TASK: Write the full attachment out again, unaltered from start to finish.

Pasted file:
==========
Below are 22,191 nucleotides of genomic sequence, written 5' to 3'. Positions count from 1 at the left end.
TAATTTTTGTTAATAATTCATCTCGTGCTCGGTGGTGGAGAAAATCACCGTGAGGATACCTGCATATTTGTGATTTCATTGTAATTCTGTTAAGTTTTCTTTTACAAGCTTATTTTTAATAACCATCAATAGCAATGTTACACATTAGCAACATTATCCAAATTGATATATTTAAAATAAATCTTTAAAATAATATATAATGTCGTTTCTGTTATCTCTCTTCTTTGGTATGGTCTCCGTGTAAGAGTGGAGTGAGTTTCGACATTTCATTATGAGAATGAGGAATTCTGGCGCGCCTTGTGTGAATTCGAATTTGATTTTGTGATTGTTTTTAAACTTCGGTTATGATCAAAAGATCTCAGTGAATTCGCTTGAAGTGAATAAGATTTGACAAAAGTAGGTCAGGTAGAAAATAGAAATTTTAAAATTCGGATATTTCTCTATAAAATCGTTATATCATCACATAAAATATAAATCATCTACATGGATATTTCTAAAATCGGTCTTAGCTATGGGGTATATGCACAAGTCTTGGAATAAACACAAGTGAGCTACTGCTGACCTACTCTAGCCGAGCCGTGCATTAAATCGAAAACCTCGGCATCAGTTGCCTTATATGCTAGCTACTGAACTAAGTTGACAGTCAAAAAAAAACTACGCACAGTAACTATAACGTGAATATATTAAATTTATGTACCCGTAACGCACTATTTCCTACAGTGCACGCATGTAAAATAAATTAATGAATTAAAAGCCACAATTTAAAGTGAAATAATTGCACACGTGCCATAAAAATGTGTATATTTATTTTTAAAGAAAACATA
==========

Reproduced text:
Below are 22,191 nucleotides of genomic sequence, written 5' to 3'. Positions count from 1 at the left end.
TAATTTTTGTTAATAATTCATCTCGTGCTCGGTGGTGGAGAAAATCACCGTGAGGATACCTGCATATTTGTGATTTCATTGTAATTCTGTTAAGTTTTCTTTTACAAGCTTATTTTTAATAACCATCAATAGCAATGTTACACATTAGCAACATTATCCAAATTGATATATTTAAAATAAATCTTTAAAATAATATATAATGTCGTTTCTGTTATCTCTCTTCTTTGGTATGGTCTCCGTGTAAGAGTGGAGTGAGTTTCGACATTTCATTATGAGAATGAGGAATTCTGGCGCGCCTTGTGTGAATTCGAATTTGATTTTGTGATTGTTTTTAAACTTCGGTTATGATCAAAAGATCTCAGTGAATTCGCTTGAAGTGAATAAGATTTGACAAAAGTAGGTCAGGTAGAAAATAGAAATTTTAAAATTCGGATATTTCTCTATAAAATCGTTATATCATCACATAAAATATAAATCATCTACATGGATATTTCTAAAATCGGTCTTAGCTATGGGGTATATGCACAAGTCTTGGAATAAACACAAGTGAGCTACTGCTGACCTACTCTAGCCGAGCCGTGCATTAAATCGAAAACCTCGGCATCAGTTGCCTTATATGCTAGCTACTGAACTAAGTTGACAGTCAAAAAAAAACTACGCACAGTAACTATAACGTGAATATATTAAATTTATGTACCCGTAACGCACTATTTCCTACAGTGCACGCATGTAAAATAAATTAATGAATTAAAAGCCACAATTTAAAGTGAAATAATTGCACACGTGCCATAAAAATGTGTATATTTATTTTTAAAGAAAACATA